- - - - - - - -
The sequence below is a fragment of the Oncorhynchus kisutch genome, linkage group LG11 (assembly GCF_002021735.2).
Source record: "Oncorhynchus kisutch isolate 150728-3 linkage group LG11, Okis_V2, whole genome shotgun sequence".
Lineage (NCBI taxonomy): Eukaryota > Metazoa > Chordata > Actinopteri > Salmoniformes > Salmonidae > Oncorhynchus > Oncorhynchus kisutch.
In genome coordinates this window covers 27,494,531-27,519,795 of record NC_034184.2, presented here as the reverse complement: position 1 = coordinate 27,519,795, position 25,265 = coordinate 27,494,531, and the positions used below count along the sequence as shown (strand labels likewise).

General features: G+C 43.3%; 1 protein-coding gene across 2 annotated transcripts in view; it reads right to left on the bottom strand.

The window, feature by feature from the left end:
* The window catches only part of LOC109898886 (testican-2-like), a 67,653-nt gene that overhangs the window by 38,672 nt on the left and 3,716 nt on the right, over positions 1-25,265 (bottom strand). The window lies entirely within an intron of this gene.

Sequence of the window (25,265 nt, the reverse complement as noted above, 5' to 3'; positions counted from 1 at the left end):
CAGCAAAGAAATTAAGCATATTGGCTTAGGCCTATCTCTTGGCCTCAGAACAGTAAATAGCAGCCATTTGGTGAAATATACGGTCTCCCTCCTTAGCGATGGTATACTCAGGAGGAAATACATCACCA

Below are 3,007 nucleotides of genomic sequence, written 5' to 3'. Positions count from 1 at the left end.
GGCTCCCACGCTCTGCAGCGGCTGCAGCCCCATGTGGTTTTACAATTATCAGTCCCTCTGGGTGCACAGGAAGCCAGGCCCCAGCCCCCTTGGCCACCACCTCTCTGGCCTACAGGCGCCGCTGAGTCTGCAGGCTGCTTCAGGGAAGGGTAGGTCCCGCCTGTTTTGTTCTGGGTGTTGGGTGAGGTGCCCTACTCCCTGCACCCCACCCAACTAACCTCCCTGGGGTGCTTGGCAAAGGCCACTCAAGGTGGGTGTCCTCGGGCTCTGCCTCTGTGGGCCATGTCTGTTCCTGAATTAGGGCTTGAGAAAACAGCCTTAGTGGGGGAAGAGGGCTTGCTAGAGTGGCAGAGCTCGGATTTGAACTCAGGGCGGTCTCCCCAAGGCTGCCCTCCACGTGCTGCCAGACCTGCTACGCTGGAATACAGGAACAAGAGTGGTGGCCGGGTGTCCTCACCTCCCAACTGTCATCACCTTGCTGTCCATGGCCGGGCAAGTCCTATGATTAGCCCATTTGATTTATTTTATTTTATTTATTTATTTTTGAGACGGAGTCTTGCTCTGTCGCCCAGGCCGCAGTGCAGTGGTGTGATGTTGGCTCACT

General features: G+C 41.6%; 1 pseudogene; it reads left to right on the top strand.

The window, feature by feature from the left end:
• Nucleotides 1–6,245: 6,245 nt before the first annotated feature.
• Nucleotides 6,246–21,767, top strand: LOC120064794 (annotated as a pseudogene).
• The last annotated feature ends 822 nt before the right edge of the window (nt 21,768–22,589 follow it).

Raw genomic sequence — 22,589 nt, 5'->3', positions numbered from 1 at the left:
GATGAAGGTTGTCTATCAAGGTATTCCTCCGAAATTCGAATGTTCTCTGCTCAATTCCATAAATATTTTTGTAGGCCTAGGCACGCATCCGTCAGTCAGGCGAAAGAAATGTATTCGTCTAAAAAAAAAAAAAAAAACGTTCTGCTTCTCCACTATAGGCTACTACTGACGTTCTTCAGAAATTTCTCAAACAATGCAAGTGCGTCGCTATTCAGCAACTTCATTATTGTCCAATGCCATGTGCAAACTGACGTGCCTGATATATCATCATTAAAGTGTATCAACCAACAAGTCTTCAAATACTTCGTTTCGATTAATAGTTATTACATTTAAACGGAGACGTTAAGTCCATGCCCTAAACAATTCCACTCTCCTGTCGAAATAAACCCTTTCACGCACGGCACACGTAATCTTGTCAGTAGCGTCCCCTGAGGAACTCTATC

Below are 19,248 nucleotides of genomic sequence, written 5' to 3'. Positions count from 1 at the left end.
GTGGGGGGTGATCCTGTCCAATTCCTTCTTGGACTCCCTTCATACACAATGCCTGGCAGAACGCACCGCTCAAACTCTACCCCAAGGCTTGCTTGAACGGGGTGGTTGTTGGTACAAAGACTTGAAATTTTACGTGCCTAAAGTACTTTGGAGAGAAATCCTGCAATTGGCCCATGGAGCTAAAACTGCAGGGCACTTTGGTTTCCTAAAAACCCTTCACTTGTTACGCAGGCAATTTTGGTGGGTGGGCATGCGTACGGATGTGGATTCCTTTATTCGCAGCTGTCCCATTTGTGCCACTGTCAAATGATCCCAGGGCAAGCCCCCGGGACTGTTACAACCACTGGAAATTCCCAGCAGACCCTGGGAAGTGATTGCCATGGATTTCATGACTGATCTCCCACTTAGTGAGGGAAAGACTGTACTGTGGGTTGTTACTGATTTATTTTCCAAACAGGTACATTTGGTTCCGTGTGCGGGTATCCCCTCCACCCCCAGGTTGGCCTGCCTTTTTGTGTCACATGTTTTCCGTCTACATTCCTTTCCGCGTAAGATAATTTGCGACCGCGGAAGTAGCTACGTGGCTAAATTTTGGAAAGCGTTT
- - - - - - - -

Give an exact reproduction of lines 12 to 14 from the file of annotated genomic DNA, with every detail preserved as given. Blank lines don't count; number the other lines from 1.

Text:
General features: G+C 41.6%; 1 pseudogene; it reads left to right on the top strand.

The window, feature by feature from the left end:
• Nucleotides 1–6,245: 6,245 nt before the first annotated feature.